Pyrrhic pro-life victory. (Insider Report).
Nonetheless, this symbolic gesture earned plaudits from pro-life activists. "We applaud the Bush administration for recognizing the humanity of the embryo," stated Ken Connor, president of the Family Research Council. Douglas Johnson, legislative director for the National Right to Life Committee, also commended the president for "recognizing that all members of the human family are human subjects at every stage of development and should be protected from unethical and harmful forms of research."
But the problem is that President Bush's decision "does not require that embryos used in research be given any particular protections," noted the AP report. The HHS advisory panel does suggest guidelines for research involving volunteer subjects--but the human embryos "whose welfare should be considered" are obviously not volunteers.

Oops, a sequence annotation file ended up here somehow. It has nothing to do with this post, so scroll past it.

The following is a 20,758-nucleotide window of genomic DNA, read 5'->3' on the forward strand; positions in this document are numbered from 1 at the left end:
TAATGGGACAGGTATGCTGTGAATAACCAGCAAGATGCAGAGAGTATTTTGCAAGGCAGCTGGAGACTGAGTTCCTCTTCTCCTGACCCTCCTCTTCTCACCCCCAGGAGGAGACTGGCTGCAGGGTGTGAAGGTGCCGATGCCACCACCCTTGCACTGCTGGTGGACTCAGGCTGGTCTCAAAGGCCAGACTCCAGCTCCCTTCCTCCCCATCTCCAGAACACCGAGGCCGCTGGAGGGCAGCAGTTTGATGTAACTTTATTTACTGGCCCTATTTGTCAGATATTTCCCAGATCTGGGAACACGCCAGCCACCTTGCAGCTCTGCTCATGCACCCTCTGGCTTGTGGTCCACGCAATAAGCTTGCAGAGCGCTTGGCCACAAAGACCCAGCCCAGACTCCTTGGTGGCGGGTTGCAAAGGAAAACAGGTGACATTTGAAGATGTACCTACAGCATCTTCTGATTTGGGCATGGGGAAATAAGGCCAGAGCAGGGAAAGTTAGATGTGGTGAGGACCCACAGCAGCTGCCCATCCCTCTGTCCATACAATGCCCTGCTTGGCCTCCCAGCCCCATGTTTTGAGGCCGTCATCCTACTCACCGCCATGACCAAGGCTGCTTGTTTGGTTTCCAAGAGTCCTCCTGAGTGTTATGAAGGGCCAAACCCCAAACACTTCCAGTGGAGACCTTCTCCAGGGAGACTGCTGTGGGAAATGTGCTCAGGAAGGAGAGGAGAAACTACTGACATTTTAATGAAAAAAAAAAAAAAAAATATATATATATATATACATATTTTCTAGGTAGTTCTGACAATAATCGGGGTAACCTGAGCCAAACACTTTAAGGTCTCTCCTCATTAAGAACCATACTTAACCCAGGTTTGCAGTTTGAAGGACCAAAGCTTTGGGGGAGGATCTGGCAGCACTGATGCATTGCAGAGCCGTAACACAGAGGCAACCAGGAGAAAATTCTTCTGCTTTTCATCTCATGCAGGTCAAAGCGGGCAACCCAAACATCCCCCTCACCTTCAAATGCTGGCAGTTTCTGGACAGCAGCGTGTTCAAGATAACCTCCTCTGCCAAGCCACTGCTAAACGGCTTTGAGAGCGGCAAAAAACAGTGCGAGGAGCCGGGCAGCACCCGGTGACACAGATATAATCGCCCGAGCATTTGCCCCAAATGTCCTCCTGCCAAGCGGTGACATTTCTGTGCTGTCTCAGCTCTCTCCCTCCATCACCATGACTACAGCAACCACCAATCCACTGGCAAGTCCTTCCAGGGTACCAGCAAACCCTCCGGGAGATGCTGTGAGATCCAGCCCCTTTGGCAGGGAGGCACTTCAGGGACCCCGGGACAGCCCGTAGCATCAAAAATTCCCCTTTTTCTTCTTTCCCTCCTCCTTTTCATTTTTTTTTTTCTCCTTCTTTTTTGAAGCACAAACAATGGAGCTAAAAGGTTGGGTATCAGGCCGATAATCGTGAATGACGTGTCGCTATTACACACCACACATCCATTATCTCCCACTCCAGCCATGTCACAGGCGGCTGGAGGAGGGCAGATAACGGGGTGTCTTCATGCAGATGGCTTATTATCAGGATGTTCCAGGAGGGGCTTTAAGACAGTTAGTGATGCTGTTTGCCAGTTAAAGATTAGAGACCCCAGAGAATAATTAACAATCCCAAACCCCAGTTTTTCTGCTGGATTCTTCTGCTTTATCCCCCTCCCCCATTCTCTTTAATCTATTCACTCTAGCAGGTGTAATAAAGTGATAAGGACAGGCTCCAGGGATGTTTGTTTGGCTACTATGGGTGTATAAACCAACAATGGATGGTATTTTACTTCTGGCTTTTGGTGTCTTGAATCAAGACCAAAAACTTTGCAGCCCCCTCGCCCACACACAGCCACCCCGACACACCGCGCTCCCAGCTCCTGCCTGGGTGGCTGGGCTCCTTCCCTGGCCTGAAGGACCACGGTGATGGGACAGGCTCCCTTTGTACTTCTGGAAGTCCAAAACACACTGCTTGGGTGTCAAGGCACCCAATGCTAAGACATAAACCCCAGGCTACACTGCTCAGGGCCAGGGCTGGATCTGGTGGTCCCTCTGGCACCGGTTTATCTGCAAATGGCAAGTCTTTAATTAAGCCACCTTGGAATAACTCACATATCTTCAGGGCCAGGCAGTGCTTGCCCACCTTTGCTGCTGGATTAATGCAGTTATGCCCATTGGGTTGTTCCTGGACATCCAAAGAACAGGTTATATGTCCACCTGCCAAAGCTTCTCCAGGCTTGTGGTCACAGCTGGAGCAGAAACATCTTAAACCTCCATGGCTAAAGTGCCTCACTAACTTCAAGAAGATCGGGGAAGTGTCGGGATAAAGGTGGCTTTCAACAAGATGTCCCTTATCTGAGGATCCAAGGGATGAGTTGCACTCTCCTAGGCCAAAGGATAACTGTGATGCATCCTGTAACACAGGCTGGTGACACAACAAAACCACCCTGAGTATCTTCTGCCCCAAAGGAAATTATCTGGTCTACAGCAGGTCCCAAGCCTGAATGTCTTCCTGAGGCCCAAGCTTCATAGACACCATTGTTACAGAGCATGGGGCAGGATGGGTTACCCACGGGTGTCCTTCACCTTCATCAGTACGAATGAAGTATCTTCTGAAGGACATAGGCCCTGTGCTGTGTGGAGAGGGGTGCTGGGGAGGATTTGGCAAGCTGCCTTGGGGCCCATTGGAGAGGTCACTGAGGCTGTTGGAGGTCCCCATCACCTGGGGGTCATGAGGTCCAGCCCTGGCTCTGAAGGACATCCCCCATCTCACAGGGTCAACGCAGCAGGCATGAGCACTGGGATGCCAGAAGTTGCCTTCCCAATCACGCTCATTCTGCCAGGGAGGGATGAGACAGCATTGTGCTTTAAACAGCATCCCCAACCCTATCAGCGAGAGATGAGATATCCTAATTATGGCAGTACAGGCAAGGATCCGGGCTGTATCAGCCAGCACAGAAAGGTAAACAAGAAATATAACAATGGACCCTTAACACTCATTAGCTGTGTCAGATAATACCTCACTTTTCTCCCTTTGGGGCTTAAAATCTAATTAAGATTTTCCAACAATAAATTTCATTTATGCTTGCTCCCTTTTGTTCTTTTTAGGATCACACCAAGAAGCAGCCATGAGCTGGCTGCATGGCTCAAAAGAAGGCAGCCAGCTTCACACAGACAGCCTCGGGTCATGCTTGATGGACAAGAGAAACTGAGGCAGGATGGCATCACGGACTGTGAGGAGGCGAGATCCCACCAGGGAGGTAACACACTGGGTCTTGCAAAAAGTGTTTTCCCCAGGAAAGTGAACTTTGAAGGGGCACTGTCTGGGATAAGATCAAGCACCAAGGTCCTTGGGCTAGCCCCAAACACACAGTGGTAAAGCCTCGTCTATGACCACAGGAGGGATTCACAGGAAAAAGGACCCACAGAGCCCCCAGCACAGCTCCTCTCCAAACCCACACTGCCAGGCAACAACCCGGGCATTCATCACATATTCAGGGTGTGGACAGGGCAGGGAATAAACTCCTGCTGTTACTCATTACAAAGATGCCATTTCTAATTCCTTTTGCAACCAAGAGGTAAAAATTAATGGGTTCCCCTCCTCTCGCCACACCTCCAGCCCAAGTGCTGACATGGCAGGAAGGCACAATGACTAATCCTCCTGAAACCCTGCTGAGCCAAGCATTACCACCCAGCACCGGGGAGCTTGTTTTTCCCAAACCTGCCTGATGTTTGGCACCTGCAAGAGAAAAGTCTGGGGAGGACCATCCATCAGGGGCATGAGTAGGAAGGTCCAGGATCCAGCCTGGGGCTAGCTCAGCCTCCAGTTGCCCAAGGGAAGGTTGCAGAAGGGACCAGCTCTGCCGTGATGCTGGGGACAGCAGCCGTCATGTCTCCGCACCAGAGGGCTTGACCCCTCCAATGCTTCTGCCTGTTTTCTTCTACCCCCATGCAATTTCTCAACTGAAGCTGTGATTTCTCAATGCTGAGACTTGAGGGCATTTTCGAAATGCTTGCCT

By permitting limited experimentation on human embryos, President Bush endorsed the idea that some human individuals can be forced to act as experimental subjects in the name of the common good. His most recent decision italicizes that offense by recognizing the unambiguous humanity of the subjects of those experiments.
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|Publication:||The New American|
|Date:||Dec 2, 2002|
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